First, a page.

BU Wheelock’s Global Impact
Innovative online program prepares Bahrain’s education leaders
More than 2,000 students have graduated from Bahrain Teachers College since it was established in 2008. The college, part of the University of Bahrain, has done much to strengthen the island nation’s education system, but it didn’t have any advanced degree programs for aspiring education and policy leaders. With the help of BU Wheelock, that changed in 2022.
The connection between the two schools is a BU alum, Aseel Al Khalifa (COM’95), a member of the Bahrain Teachers College (BTC) governing board. When she reached out to discuss a collaboration, Wheelock administrators embraced the idea. “Dean [David] Chard is always on the lookout for places where we can have a global impact,” says Lisa Ijiri, a clinical professor and senior advisor to the dean. And BU Wheelock has a long history of international partnerships: in the 1990s, the college developed Singapore’s first master’s program in early childhood education and has nearly 4,000 alumni in that country.
Wheelock administrators and faculty worked with BTC to develop the two-year master’s in K–12 education leadership, an online program taught by Wheelock professors in Boston. The first cohort of 24 students, which includes current school leaders as well as teachers looking to move into leadership roles, began in fall 2022. The second class began in fall 2023 and, in January 2024, BU Wheelock and BTC plan to launch a master’s program in curriculum and teaching.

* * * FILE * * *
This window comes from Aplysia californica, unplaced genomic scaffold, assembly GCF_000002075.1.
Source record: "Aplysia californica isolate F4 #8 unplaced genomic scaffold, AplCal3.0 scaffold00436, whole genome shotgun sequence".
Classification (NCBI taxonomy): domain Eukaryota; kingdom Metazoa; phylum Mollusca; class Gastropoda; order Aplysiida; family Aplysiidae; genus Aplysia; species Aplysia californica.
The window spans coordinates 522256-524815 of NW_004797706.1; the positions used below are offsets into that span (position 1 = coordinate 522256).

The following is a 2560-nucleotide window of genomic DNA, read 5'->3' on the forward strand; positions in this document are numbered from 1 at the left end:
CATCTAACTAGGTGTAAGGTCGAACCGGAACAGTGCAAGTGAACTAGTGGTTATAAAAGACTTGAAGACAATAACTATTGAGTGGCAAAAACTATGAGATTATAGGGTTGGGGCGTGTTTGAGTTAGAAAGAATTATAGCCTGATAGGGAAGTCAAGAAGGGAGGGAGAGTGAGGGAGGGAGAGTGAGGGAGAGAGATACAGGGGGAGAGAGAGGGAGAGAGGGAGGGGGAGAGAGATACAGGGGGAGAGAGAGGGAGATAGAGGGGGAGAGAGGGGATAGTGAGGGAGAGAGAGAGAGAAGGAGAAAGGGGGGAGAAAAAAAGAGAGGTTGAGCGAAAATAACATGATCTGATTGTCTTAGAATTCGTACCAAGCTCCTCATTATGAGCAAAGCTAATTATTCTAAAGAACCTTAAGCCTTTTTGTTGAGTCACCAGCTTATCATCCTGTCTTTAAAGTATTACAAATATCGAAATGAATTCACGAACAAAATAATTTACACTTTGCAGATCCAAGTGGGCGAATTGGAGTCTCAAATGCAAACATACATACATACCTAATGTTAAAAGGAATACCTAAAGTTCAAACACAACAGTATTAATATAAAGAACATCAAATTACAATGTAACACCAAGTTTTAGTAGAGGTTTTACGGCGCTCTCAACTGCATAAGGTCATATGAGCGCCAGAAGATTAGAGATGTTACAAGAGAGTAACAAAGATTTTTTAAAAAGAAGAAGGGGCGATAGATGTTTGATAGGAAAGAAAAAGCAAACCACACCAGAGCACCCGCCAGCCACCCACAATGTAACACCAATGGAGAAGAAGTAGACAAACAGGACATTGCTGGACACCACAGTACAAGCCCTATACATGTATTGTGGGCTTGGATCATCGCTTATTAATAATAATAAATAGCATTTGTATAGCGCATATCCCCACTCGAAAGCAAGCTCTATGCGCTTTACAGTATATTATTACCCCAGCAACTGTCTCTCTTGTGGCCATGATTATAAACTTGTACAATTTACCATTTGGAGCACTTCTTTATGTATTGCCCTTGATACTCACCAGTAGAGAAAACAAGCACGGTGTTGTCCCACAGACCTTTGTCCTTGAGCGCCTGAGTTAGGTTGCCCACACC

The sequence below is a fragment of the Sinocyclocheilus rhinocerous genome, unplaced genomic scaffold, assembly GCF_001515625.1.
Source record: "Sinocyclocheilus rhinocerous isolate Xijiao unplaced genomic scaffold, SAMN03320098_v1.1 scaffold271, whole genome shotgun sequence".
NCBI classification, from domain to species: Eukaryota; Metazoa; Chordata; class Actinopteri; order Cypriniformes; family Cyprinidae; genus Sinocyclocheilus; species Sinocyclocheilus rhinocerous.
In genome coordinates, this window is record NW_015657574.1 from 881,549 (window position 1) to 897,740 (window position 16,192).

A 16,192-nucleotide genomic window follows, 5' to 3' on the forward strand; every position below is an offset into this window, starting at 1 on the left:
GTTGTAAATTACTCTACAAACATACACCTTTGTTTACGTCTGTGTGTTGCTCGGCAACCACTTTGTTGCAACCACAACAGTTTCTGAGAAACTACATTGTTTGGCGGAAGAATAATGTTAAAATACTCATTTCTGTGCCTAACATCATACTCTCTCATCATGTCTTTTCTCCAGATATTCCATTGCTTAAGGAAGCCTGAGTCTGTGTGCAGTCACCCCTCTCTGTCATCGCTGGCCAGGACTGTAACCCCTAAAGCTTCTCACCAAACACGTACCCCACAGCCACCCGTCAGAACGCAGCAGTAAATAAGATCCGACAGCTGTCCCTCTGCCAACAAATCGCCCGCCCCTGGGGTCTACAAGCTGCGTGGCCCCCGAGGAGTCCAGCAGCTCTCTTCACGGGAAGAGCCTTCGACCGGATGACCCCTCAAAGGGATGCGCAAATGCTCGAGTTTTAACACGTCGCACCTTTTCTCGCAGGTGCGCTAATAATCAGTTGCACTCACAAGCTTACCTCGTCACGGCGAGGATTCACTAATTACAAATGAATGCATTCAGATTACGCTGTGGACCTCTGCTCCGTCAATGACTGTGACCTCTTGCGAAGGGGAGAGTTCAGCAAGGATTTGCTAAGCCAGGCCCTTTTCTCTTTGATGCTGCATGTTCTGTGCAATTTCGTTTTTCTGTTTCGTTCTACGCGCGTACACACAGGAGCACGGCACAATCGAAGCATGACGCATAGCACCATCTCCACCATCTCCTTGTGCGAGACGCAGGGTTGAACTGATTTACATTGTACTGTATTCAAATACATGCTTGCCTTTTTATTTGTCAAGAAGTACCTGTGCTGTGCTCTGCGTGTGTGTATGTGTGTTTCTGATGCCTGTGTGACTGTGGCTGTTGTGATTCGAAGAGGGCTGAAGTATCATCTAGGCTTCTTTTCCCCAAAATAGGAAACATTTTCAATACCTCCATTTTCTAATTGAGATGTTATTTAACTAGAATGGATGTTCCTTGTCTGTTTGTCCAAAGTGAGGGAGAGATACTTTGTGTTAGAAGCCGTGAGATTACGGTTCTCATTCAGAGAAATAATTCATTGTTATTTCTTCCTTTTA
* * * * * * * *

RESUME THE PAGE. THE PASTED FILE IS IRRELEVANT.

In January, a Wheelock delegation that included Chard, Ijiri, and faculty members Stacy Scott, Pipier Smith-Mumford, and Robert Weintraub traveled to Bahrain. They met with school and government officials, including the minister of education, and toured several elementary schools.
“The education challenges that we have in the US are the same kinds of challenges that we saw in Bahrain,” Ijiri says. “Issues around supporting students with disabilities, supporting families, team dynamics. Despite the cultural differences, the commonalities were striking.”
The trip also provided a chance to meet their first cohort of students in person. One indication of the program’s early success came when the students asked BU Wheelock to reconsider plans to switch to an asynchronous schedule in their second year. They felt such a strong sense of community from meeting online for a year, they wanted to continue that until they graduate.
And in February, four students were recognized for creating a new system for teacher evaluations. Noora Aljawder (’24), Shaikha Alfadhala (’24), Mohamed Alawainati (’24), and Lateefa Aldoy (’24) entered their project in the national Fikra Government Innovation Competition, and it won the public vote prize.
“Any time you do an international collaboration, you want to make sure that you’re not imposing a curriculum that doesn’t meet their needs,” Ijiri says. “The award feels like validation that this is exactly what was hoped for—it’s relevant, meaningful, and will have an impact.”